RPT is a very solid cure for experienced individuals who are stagnant with their current training methods. Pushing to failure in this way will usually help trained individuals realize that they are capable of more strength and intensity than they were previously aware.
Strength and Size
In general, heavy, low-rep sets are great for strength and higher reps are better for putting on size. It’s a generalization as there are other factors, but RPT does a good job of bringing together both.
The first working set is going to be the heaviest set of the workout. This is less taxing on the nervous system than multiple max out sets. It also means that the hardest part of your lift will be the very beginning. Give it your all!
RPT usually does not include very many sets as you only do a few different movements. This means you can be in and out of the gym quickly and still know you put in maximum effort.
RPT focuses on using the lifts that generate the most results.
Bulk or Cut
The stimulus provided by reverse pyramid training will work for bulking or cutting. Just remember that if you’re in a caloric deficit, recovery will be slower. Try to stick to 2 or 3 lifts if this is the case.
Not Sure how many calories you need to bulk or cut? Check out our calorie calculator!
The Downsides to Reverse Pyramid Training
Any training program is not without its downsides. Here are some of the issues with RPT.
Yep. You read that right. Although this is a benefit for some people it may be detrimental to others. This really depends on your personality. If you hate going to the gym every day because of this style of training- it probably isn’t for you.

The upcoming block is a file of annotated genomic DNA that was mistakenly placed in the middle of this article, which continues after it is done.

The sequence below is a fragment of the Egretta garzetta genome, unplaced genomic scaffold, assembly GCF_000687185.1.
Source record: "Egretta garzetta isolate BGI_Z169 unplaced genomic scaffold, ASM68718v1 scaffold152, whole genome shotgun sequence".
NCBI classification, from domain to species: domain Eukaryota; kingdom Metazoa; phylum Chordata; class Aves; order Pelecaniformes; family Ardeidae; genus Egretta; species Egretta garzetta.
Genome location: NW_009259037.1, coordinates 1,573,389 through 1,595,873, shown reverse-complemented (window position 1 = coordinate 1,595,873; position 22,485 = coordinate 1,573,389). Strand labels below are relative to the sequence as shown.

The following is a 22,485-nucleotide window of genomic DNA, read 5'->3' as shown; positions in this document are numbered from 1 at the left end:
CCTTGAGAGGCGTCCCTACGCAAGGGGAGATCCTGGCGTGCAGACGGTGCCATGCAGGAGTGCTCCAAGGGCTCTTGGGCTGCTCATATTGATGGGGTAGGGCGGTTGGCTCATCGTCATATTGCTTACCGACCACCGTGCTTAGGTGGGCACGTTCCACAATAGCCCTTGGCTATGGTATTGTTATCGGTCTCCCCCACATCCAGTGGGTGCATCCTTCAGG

Not for Beginners
This style of training requires a solid foundation of strength and even more importantly, a solid understanding of form. The intensity of the lifts will push your body to a point that form wants to break down. For the longevity of your lifting career, don’t lift this way with poor form.
Once again, this is a benefit for some people! However, if you are an experienced and trained individuals and already have a highly muscular frame- this might not be enough volume for you. If you are experienced but are needing a low volume strength period- this might be perfect!
It May Require Some DIY
Reverse pyramid training is more of a pattern for building your training program rather than a full program. As you can see above, there are templates you can work from. However, it should be fine tuned to match your training. You will need to decide for yourself what style works most for you (full body, splits, push/pull, etc.).
RPT has you training with weights and intensity that is beneficial for a short period of time. However, the training method is not sustainable as this eventually will decrease your ability to recover.
Maximum is Variable
Your max is highly variable based on the atmosphere you are training in. Your motivation, energy level, water intake, and more can cause this number to swing. Training so close to your max means that your ability to hit the required numbers can change drastically based on your surroundings.
Reverse pyramid training is not ideal for strength athletes heading towards meet prep as it requires pushing yourself to failure often. However, for recreational athletes this can be a perfect way to offer your body some time to recover and also change up the stimulus of training. This can shock your body enough to break strength plateaus and get the results flowing again.